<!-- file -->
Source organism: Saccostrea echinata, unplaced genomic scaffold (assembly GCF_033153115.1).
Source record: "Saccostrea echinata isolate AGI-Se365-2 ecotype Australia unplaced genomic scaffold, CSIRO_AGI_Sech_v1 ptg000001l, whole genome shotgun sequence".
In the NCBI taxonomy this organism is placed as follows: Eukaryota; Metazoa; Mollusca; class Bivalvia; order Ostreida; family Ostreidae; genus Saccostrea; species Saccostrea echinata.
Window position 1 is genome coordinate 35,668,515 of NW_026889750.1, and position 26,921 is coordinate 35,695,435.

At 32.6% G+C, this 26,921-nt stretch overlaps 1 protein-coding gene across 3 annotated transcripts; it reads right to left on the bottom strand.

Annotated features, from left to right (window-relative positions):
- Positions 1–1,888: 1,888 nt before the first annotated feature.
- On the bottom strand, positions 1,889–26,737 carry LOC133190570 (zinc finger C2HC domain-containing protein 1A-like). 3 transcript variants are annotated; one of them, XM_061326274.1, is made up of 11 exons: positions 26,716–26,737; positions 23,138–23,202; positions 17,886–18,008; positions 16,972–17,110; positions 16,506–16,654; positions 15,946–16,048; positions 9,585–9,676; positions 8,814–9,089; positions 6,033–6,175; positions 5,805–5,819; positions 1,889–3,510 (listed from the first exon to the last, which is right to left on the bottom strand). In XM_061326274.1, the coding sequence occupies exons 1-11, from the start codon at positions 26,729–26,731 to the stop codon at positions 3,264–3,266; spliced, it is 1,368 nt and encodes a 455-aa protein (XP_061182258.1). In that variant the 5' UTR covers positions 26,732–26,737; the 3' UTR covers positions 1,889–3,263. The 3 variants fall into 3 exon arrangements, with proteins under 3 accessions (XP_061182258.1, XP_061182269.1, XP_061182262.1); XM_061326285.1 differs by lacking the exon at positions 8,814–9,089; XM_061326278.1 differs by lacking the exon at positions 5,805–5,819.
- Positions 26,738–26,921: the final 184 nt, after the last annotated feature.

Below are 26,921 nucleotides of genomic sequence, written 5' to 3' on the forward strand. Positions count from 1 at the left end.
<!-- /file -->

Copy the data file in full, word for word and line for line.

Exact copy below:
Source organism: Saccostrea echinata, unplaced genomic scaffold (assembly GCF_033153115.1).
Source record: "Saccostrea echinata isolate AGI-Se365-2 ecotype Australia unplaced genomic scaffold, CSIRO_AGI_Sech_v1 ptg000001l, whole genome shotgun sequence".
In the NCBI taxonomy this organism is placed as follows: Eukaryota; Metazoa; Mollusca; class Bivalvia; order Ostreida; family Ostreidae; genus Saccostrea; species Saccostrea echinata.
Window position 1 is genome coordinate 35,668,515 of NW_026889750.1, and position 26,921 is coordinate 35,695,435.

At 32.6% G+C, this 26,921-nt stretch overlaps 1 protein-coding gene across 3 annotated transcripts; it reads right to left on the bottom strand.

Annotated features, from left to right (window-relative positions):
- Positions 1–1,888: 1,888 nt before the first annotated feature.
- On the bottom strand, positions 1,889–26,737 carry LOC133190570 (zinc finger C2HC domain-containing protein 1A-like). 3 transcript variants are annotated; one of them, XM_061326274.1, is made up of 11 exons: positions 26,716–26,737; positions 23,138–23,202; positions 17,886–18,008; positions 16,972–17,110; positions 16,506–16,654; positions 15,946–16,048; positions 9,585–9,676; positions 8,814–9,089; positions 6,033–6,175; positions 5,805–5,819; positions 1,889–3,510 (listed from the first exon to the last, which is right to left on the bottom strand). In XM_061326274.1, the coding sequence occupies exons 1-11, from the start codon at positions 26,729–26,731 to the stop codon at positions 3,264–3,266; spliced, it is 1,368 nt and encodes a 455-aa protein (XP_061182258.1). In that variant the 5' UTR covers positions 26,732–26,737; the 3' UTR covers positions 1,889–3,263. The 3 variants fall into 3 exon arrangements, with proteins under 3 accessions (XP_061182258.1, XP_061182269.1, XP_061182262.1); XM_061326285.1 differs by lacking the exon at positions 8,814–9,089; XM_061326278.1 differs by lacking the exon at positions 5,805–5,819.
- Positions 26,738–26,921: the final 184 nt, after the last annotated feature.

Below are 26,921 nucleotides of genomic sequence, written 5' to 3' on the forward strand. Positions count from 1 at the left end.